Points or "buying down" the rate is becoming more typical than before. Guidelines have constricted and the cost of borrowing money for even the best of customer's has increased.
Typically, one point is equivalent to 1% of the loan amount. Lets exemplify this and we will assume that a borrower is putting 10% down on a $200,000 home. Their credit falls into the average category now for a "conforming" loan with their respective score being a 661. The loan amount proposed then, assuming they are covering their own closing costs is now $180,000. They have a "pricing add-on" of .1% for the loan size (less than $200,000), they have a credit score "pricing add-on" of 1%, and the cost today to break even at par would be at a rate of 6.25% in order to minimize their cost.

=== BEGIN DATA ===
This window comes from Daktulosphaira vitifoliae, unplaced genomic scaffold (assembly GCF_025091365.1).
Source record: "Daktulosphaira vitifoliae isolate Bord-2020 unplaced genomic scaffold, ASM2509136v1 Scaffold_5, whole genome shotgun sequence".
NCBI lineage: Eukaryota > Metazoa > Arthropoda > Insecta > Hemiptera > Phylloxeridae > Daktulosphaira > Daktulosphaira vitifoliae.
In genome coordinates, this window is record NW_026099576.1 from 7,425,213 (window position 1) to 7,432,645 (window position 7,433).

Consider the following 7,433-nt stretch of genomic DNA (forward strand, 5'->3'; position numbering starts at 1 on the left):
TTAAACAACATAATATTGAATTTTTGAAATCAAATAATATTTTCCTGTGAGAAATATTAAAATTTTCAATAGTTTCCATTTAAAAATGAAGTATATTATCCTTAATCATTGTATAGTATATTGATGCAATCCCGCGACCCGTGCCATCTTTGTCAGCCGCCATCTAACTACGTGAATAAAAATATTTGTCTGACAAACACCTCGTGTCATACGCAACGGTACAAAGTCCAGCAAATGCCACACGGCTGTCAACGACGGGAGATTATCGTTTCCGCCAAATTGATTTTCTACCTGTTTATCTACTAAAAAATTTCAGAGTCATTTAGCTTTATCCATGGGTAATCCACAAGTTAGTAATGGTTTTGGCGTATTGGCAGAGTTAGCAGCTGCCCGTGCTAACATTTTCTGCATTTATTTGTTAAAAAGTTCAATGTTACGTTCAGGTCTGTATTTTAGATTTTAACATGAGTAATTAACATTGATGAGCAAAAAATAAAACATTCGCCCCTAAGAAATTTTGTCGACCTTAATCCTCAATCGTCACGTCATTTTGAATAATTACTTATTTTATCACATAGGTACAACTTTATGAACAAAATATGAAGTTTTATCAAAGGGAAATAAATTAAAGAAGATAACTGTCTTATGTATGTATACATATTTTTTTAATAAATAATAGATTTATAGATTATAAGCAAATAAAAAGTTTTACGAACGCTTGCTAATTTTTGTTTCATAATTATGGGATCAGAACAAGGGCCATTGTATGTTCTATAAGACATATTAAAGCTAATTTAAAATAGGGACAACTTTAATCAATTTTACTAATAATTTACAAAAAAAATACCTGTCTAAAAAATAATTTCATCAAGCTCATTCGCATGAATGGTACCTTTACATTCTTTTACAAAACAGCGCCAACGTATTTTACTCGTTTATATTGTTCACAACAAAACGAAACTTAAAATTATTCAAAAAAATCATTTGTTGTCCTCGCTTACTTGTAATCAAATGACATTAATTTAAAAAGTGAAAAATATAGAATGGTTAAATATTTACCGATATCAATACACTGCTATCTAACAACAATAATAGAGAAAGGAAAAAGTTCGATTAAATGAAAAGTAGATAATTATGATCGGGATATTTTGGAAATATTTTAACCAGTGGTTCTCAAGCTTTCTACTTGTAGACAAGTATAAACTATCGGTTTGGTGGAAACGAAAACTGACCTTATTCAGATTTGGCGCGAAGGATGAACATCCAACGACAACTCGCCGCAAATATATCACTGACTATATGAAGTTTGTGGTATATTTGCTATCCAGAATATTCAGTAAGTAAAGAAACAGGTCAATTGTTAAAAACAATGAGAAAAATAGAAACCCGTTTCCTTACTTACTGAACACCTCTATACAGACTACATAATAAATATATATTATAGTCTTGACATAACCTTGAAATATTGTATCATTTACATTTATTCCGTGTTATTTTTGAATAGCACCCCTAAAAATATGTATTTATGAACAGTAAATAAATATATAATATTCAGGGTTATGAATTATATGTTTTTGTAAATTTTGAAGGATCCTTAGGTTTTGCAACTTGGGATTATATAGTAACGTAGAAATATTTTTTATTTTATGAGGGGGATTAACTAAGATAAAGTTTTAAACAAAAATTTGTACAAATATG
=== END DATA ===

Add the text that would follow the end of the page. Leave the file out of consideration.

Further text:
180,000 Loan amount @ 6.25% interest/30 years = $1108.29 monthly (before tax and insurance)
As an alternative they could pay an extra point and buy the rate down to 5.875%. They are now at 1% of the loan or $1800 in additional closing costs but the savings far exceed the cost.
180,000 Loan amount @ 5.875% interest/30 years = $1064.77 monthly (before tax and insurance)
People have always assumed the worst and thought of closing costs as the enemy.
The cost of money over time though is your enemy. It will take the borrower 3.45 years to see the cost of that point but if this is the "dream home" that point makes sense. The biggest point here is that as a loan officer you should offer options. It is like you deciding upon sprinkles or no sprinkles on that ice cream cone. Providing guidance and advise to rely on is key in any major financial decision. *IMAGE complements of flickr.com